On a different note, a lot of talent in any kind of partner dancing is only evident to the people who one dances with. Looking flashy in front of an audience is completely different from being able to lead a move that is unknown to your partner, give just the right amount of weight, or pick up on and respond to the subtle movements that your partner makes.
posted by one little who at 9:37 PM on May 23, 2011 [1 favorite]

Believe it or not, boxing can be like this. The movements and angles can be so subtle and change so quickly.

As people have said with other things, one aspect, the punches, can be eye-catching, but the footwork, angles, body movement, anticipation, knowledge and thinking are usually what make those punches possible.
posted by ambient2 at 10:58 PM on May 23, 2011

Ballroom dance (or as twirlypen says, swing dance): the technically difficult parts aren't always the impressive-to-the-average-audience-member parts.

(This drives me insane about shows like Dancing with the Stars, when they frame the video so that you can't actually see the footwork...)
posted by SymphonyNumberNine at 2:17 AM on May 24, 2011

A lot of the stuff you see in print every day is like this. Very few people pick up a newspaper or magazine and say "Wow, that layout is gorgeous! And the type - what a great, bold choice!" But at the same time, when you pick up your kid's school newspaper, or your church's newsletter, you know those items are, in contrast, low rent.
posted by DarlingBri at 2:45 AM on May 24, 2011

Springboard diving. The basis for your score is how many flips and twists you did, combined with the judges' score. The judges primarily score on your entry. The audience will only notice your entry. 90% of being able to do the dive at all, much less have a clean entry, is having good board work. For example.
posted by anaelith at 3:23 AM on May 24, 2011

In river-running, it is often more difficult to row a calm line (route) through a rapid than an exciting one.

When you're new to rowing, you're constantly fighting with the river. You end up pushing and pulling and manically re-correcting through every rapid. This is the equivalent of some one zig-zagging through a parking lot the first time they get in a car. But this can lead to some very exciting rides for the passengers: Oh look! we almost hit that rock but we just barely missed it! Oh my! Look at us going over that giant wave half sideways and getting splashed! Oh gee! Look at you rowing like a beast to pull us away from that large scary wall!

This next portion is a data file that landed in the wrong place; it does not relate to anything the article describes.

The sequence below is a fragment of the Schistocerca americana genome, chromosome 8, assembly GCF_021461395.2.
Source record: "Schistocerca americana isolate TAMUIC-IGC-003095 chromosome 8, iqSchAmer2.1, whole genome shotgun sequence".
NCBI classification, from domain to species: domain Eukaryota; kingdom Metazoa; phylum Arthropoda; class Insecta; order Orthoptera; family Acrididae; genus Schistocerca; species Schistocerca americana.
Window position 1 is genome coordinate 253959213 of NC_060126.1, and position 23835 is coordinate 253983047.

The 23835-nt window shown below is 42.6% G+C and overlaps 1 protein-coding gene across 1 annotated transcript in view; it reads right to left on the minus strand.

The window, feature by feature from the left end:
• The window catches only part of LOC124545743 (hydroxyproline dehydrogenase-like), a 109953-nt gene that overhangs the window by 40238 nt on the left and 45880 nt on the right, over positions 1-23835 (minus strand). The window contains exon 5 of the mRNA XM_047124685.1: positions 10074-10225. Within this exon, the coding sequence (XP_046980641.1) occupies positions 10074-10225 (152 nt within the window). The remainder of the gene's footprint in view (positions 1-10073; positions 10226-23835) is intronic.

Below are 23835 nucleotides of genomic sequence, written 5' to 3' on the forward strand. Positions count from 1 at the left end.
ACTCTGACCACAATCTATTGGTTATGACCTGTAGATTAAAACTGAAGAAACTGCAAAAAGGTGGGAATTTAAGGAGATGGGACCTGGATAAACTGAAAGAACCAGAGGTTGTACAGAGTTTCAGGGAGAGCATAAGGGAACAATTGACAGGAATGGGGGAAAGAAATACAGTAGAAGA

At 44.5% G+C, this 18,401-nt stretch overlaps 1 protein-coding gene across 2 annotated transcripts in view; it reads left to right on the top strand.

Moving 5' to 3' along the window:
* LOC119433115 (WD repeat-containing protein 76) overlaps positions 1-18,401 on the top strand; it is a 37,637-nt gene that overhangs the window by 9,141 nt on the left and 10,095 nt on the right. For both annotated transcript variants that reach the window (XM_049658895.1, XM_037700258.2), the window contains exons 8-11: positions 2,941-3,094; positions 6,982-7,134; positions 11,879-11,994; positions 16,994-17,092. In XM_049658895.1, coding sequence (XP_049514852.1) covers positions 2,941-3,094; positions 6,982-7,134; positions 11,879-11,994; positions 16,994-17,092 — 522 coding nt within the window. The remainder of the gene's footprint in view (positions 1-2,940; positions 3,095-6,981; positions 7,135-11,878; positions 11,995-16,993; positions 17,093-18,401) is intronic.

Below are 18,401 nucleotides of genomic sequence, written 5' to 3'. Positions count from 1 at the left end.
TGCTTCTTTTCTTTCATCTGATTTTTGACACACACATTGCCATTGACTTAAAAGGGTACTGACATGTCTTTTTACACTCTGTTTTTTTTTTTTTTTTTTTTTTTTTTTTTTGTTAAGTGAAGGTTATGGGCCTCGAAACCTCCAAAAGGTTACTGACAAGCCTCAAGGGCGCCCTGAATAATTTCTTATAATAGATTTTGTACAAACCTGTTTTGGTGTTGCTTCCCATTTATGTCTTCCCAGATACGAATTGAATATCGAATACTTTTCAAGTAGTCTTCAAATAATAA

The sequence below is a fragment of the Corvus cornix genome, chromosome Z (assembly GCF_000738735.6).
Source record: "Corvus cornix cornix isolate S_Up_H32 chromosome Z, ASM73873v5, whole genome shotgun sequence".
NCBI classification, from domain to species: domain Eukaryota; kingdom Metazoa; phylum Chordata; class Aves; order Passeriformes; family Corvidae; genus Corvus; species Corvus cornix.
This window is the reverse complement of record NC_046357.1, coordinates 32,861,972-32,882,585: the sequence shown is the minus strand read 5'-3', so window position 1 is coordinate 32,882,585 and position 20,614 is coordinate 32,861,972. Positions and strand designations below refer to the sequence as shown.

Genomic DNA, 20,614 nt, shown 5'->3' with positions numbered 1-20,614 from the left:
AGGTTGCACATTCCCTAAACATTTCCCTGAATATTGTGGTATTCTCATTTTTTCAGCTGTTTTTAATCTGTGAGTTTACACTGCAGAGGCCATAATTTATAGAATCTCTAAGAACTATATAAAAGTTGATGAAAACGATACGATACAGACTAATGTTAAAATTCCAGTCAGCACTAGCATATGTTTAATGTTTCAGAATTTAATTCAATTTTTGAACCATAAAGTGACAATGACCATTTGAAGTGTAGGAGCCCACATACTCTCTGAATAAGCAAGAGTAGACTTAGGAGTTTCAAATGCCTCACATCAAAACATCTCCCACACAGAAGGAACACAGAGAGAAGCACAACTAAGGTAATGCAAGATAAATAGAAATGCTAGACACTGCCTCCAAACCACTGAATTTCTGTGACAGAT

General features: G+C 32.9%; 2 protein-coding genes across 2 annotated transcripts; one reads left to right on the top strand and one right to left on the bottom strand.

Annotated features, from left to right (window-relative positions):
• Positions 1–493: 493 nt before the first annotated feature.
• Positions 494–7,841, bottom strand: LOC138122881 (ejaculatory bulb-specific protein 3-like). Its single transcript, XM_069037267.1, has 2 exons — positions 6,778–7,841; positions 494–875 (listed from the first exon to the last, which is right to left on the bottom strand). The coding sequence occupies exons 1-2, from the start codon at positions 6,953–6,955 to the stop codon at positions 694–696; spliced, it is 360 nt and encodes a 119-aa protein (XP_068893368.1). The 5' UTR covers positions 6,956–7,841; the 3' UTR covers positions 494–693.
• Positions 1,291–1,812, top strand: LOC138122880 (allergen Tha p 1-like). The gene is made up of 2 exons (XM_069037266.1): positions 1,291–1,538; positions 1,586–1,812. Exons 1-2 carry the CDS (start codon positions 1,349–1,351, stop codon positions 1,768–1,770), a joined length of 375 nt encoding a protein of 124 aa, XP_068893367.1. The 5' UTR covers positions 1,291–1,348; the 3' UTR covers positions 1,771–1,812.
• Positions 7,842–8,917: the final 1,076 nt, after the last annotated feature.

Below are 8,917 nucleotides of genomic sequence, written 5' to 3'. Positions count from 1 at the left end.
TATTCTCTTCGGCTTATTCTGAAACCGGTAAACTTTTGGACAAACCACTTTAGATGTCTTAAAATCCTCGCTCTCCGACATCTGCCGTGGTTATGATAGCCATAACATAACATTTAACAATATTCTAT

In contrast, when people have a lot of boating experience, they're better at using the power of the river to their advantage. They can see their line through a rapid and they can stick to it: they set up way beforehand and only have to do minor corrections mid-course. They don't draw wild Z's and curlicues on the river with their boat; they draw S's and elegant integral symbols. However, they often don't look like they're working very hard or doing any serious conquering of the elements. I guess this sort of falls into the making-it-look-easy camp.

But I think it's still relevant to your question because non-boaters think that running rapids is supposed to be a flash-and-boom sort of exercise, and so they are often more wowed by the badly-run rapids than by the well-run rapids. I certainly got more compliments from well-meaning people as a younger boater, when I would get to the bottom of a rapid trembling, than I did when I could get through rapids smoothly.

And as a boater myself, I am most impressed by the lazy-seeming, shark-like slide down the first drop of a rapid by someone who has set themselves up perfectly. To my eyes, the mad, frantic rowing of someone who can only keep their boat away from the most immediate obstacle in front of them marks that person as someone who hasn't been boating for very long.
posted by colfax at 3:26 AM on May 24, 2011

I used to bellydance, and my teacher always said that dancing at a banquet or charity do was a completely different art form to dancing for other dancers. Non-dancers will gasp if you just stand behind a veil doing hip-eights, and want the flashy, twirly moves. Dancers are looking to see how well you isolate the muscles (moving the right hip/arm/shoulder without the left moving too, and vice versa).